As used herein, "reference sequence" is a defined sequence used as a basis for sequence comparison. A reference sequence may be a subset or the entirety of a specified sequence; for example, as a segment of a full-length protein sequence, or the complete protein sequence.
 The polypeptides of the invention may be altered in various ways including amino acid substitutions, deletions, truncations, and insertions. Novel proteins having properties of interest may be created by combining elements and fragments of proteins of the present invention, as well as with other proteins. Methods for such manipulations are generally known in the art. Thus, the genes and nucleotide sequences of the invention include both the naturally occurring sequences as well as mutant forms. Likewise, the proteins of the invention encompass naturally occurring proteins as well as variations and modified forms thereof. Such variants will continue to possess the desired cNK-2 lysin activity.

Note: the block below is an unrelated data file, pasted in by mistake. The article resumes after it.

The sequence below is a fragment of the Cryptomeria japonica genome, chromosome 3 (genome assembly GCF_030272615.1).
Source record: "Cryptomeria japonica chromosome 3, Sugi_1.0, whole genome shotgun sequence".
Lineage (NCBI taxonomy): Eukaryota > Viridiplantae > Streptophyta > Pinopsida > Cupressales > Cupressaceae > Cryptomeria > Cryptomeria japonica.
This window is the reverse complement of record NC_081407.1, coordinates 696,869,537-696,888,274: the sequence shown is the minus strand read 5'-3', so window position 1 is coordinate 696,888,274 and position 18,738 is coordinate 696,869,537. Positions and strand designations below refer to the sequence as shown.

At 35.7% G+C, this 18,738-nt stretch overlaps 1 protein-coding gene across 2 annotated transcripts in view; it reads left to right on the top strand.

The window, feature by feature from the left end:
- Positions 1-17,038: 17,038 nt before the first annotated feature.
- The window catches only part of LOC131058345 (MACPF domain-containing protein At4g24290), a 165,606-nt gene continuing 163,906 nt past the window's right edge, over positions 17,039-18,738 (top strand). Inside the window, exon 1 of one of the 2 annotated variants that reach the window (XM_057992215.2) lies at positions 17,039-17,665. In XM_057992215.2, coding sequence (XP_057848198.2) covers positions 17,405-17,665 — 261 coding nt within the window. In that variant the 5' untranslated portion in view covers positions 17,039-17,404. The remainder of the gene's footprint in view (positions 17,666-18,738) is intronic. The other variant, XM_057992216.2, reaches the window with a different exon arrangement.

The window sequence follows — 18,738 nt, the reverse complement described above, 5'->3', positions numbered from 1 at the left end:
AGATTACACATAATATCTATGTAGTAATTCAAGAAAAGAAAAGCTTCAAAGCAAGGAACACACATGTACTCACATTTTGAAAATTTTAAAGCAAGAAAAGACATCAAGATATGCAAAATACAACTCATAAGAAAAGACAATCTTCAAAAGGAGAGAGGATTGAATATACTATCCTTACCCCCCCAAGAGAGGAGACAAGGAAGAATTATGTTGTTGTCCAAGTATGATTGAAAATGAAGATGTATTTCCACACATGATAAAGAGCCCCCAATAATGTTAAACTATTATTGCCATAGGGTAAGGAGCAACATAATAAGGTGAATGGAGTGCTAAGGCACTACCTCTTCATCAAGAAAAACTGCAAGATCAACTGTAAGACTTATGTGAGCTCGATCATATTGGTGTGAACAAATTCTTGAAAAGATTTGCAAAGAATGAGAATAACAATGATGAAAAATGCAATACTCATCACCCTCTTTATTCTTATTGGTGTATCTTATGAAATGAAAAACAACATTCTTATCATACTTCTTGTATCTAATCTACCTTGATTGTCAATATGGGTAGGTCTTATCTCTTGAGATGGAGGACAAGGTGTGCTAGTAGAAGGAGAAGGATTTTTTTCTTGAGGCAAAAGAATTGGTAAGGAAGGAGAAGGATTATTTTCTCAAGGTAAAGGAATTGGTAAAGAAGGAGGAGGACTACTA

The deletions, insertions, and substitutions of the protein sequences encompassed herein are not expected to produce radical changes in the characteristics of the protein. However, when it is difficult to predict the exact effect of the substitution, deletion, or insertion in advance of doing so, one skilled in the art will appreciate that the effect will be evaluated by routine screening assays where the effects of cNK-2 lytic peptide can be observed.